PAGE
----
Turkey + Stuffing + Gravy + Cranberry Sandwich

by Trish

Everyone knows about the post-Thanksgiving turkey sandwich. The contents of a thanksgiving feast stuffed between a couple slices of bread. Even Starbucks gets on board with a seasonal sandwich. 

In my mind, there were always two variations. The first was the cold sandwich: turkey, cranberry sauce, and perhaps some stuffing and lettuce. The second, arguably superior, was the hot turkey sandwich: a simple turkey sandwich generously covered in gravy. It seems stunningly obvious that the combination of the two sandwiches would reign supreme, but alas, it did not come to me until just this year. (And to be honest, it wasn’t even my idea.) It barely takes more effort than constructing a cold sandwich, but is vastly superior. Here’s how it’s done.

Start by warming up some leftover gravy in a small pan over medium low heat.

When it’s warmed up, toss in some bite-sized turkey pieces and stuffing.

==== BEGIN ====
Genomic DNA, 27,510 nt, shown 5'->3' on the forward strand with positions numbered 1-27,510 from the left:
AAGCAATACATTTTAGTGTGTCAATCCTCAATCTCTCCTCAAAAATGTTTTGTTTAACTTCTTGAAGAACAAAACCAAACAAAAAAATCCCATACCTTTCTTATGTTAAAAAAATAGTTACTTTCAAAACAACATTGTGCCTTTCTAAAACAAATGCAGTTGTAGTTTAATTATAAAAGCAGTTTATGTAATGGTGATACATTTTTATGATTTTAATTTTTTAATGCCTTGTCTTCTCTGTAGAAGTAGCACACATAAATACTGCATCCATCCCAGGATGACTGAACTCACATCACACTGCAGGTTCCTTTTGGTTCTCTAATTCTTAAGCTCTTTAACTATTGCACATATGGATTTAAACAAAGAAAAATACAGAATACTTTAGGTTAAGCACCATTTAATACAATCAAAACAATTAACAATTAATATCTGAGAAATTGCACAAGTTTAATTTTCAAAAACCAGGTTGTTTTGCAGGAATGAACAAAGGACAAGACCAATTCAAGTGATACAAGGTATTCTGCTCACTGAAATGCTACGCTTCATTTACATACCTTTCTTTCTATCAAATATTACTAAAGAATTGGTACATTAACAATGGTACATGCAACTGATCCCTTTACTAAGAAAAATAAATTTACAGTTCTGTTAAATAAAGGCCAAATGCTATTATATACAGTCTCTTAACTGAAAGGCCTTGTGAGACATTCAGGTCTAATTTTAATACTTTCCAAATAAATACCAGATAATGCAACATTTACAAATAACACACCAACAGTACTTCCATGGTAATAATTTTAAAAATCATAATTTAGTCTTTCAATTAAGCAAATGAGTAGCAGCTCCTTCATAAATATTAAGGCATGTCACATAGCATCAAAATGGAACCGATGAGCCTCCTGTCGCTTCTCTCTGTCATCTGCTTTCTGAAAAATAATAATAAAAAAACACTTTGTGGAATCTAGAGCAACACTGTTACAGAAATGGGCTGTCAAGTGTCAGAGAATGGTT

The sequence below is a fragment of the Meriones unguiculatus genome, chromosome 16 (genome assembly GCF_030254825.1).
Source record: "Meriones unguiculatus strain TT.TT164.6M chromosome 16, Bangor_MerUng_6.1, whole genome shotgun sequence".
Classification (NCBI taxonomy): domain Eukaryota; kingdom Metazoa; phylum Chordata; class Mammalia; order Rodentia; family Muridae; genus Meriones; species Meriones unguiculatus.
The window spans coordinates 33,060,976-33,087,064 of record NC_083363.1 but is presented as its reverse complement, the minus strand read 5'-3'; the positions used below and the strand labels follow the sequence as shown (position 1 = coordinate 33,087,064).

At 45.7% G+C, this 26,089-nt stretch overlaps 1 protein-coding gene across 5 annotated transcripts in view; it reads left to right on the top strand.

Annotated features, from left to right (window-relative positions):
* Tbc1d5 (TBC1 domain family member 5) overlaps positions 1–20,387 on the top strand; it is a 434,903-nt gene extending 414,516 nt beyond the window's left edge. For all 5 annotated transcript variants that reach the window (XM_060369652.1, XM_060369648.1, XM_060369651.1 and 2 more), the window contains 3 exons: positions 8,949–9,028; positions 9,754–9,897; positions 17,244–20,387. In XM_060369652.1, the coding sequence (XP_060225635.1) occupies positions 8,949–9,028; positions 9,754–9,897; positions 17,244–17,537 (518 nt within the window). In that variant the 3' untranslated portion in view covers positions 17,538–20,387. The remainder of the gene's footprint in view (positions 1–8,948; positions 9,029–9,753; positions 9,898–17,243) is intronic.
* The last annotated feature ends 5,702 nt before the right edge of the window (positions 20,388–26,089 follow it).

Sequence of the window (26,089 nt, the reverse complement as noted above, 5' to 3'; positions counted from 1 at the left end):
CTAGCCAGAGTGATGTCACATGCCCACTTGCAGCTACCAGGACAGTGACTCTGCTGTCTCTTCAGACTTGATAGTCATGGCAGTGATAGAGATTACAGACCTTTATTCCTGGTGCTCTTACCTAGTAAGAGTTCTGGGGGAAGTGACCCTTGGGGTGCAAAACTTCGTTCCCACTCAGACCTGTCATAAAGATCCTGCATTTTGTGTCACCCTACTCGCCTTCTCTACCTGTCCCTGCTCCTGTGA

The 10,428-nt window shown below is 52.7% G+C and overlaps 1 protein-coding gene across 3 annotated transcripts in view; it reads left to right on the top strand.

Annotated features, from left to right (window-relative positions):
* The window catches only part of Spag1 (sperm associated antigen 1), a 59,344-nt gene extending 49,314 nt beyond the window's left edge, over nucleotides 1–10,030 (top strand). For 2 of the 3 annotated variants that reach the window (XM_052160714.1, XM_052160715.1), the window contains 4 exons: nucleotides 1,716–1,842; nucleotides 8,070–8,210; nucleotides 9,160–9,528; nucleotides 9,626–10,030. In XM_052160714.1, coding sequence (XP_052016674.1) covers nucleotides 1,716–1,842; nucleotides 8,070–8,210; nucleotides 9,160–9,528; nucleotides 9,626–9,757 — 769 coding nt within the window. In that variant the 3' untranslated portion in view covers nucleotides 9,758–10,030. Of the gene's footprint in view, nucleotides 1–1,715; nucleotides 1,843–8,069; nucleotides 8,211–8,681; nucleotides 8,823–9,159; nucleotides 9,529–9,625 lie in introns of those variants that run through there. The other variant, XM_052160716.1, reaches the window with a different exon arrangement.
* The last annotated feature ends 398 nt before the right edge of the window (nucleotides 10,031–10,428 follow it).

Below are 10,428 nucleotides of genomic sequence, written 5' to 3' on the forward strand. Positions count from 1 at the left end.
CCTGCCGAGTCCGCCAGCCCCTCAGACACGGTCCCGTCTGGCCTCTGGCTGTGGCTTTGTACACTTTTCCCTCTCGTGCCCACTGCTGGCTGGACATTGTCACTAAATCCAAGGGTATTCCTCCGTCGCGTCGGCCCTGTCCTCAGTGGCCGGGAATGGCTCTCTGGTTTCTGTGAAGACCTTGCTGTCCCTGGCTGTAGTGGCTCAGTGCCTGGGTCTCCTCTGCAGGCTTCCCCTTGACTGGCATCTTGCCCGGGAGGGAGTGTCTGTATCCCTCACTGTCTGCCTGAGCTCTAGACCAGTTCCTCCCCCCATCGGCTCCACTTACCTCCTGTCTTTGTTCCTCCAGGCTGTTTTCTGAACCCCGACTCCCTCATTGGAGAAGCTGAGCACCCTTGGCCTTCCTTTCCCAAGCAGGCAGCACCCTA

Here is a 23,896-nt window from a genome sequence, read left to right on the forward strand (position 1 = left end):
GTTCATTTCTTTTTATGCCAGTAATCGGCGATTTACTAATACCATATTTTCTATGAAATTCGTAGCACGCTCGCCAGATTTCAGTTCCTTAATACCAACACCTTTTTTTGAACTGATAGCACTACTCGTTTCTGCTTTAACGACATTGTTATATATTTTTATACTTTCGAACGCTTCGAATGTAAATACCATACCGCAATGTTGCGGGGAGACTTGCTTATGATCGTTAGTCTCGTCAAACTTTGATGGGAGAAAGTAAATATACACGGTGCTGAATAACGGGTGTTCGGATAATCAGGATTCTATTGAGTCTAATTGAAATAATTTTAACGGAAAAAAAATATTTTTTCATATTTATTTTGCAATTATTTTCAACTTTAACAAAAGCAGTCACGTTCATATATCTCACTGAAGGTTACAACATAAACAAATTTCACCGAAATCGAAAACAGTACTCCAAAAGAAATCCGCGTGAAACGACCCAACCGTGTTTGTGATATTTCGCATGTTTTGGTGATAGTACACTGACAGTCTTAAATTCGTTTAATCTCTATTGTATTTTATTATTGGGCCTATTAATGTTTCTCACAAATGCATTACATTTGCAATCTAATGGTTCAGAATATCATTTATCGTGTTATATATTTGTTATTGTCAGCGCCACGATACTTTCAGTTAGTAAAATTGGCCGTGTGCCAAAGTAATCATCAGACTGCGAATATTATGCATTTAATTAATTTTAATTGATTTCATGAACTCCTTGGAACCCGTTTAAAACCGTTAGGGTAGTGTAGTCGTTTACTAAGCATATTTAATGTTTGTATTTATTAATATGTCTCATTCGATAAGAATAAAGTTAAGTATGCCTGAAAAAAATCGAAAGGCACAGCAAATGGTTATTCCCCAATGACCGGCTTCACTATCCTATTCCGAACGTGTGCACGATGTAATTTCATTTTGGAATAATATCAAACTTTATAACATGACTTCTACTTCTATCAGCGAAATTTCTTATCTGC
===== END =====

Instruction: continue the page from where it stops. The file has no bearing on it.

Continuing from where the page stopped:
Stir until heated through and mixed up, usually just a minute or two.

While the turkey is heating up, take some cranberry sauce and generously coat two slices of bread. 

Top with stuffing/gravy goodness, and a grind of pepper if you’re in the mood.

Now you have a decision. Either enjoy two delicious open faced sandwiches, or squish them together for one mega-sandwich.

I went with the mega-sandwich, since it’s certainly not the prettiest sandwich I ever made. No matter, what it lacks in beauty it makes up for in taste. Until next Thanksgiving!

by Trish

I saw the movie “Chef” last night and thought it was a charming little movie. Worth a watch. 

Have A Jamaican Feast: Fried Plantains And Salad

What’s the perfect summertime party? A Jamaican feast! All this week we’ll share recipes for a delicious party inspired by everyone’s favorite little island in the sun.

By Trish

With jerk chicken, curry goat, and rice and peas on the table, your Jamaican feast is pretty much good to go. But a couple of side dishes never hurt anybody, so here how to round out the meal. 

Fried plantains can go a couple of different ways. When they’re really ripe (black almost all over), they’re soft and sweet and could certainly be a side or even a dessert. When the plantains are green and underripe, they’re starchy and savory. I went with the green plantains for our meal.

Another welcomed accompaniment to curry goat is salad or coleslaw. When so many things on the table are spicy and perhaps a tad bit heavy, a crunchy and cool salad balances everything out. I went with a simple green salad, but coleslaw would be great too.